You Don’t Need to Be a Rockefeller

In a pond where the lily pad population doubles every week, the philosopher/environmentalist David Suzuki once told us, the week before the lily pads smother the whole pond, half the water is still open, so choking from overcrowding still seems a long way off.

I thought of this when no less an institution than the insurance underwriter Lloyd’s of London released a report titled “Sustainable Energy Security: Strategic Risks and Opportunities for Business.” It made me wonder how close we were getting to choking in the energy world.

I had already started to imagine that we are getting pretty close. The New York Times recently ran a report saying that there are 74 deep water wells in the Gulf of Mexico, and 3,333 shallow water wells. But when you look at the oil produced, we got 140 million barrels from the shallow water wells, but more than twice as much - 348 million barrels - from the deep water wells. The article itself states that nearly all the shallow wells are owned by small scale operators, while the deep water wells are owned by the big internationals.

What these numbers tell us is that the closer-in wells are about spent. The oil is now found almost exclusively in the deep water wells where it is more expensive and risky to extract. This conclusion is borne out by the fact that those who can afford it are out there in the deep water. So – and this is the important point – regardless of how much oil one may think is actually left, it’s clear that the CHEAP oil is gone. And this is important because our society is not just structured to run on oil. It is structured to run on CHEAP oil. The risk of disruption is not just that we will run out of oil. The risk is that oil will get increasingly expensive very rapidly once economic activity picks up, and our systems are as yet unprepared for that shock.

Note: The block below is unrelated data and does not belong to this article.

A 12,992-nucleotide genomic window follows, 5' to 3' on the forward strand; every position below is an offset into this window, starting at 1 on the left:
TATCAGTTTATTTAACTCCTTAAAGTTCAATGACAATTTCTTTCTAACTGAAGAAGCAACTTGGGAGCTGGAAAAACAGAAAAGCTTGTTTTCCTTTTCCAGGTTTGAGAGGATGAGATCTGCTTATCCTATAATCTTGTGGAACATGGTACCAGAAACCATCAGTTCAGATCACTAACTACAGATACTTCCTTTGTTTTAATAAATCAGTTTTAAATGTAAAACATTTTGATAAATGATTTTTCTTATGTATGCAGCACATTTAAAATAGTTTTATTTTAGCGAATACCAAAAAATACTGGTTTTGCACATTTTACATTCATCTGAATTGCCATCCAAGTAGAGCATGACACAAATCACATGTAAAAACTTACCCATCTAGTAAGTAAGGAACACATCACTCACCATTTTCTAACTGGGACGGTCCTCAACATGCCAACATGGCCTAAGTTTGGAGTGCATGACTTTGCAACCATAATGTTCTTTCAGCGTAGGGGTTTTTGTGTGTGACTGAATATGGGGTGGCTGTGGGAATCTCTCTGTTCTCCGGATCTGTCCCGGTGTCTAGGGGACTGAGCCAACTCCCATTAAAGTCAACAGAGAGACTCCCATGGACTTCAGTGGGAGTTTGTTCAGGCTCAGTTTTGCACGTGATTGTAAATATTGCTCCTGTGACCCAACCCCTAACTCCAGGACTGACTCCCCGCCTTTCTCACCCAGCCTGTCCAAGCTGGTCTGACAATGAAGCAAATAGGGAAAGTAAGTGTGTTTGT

That to some extent is what the Lloyd’s of London report is all about. They took a look at the high cost, high risk sources of oil today. They estimated the insatiable demand from the developing countries (China and India mostly). And they compounded it all with the realization that, despite the dismal failure of our own Senate to act, countries around the world would be putting systems in place to discourage carbon emissions from fossil fuels. They concluded that trouble was afoot, and urged, “both business strategists and government policy-makers to take into account a range of encroaching risks and be bold in making plans for a more resilient and low carbon energy future.”

Now when Lloyd’s of London, a storied firm that makes money from prudent risk-taking, starts telling people to be bold, something serious is going on, and we ought to figure out what it is. The 3,407 facts in the Gulf of Mexico give us a pretty good indication. You don’t need to be a Rockefeller to see which way the tide is turning.

Paul Birkeland lives in Seattle, WA, US, and develops Strategic Energy Management Systems for government, commercial, and industrial organizations through Integrated Renewable Energy.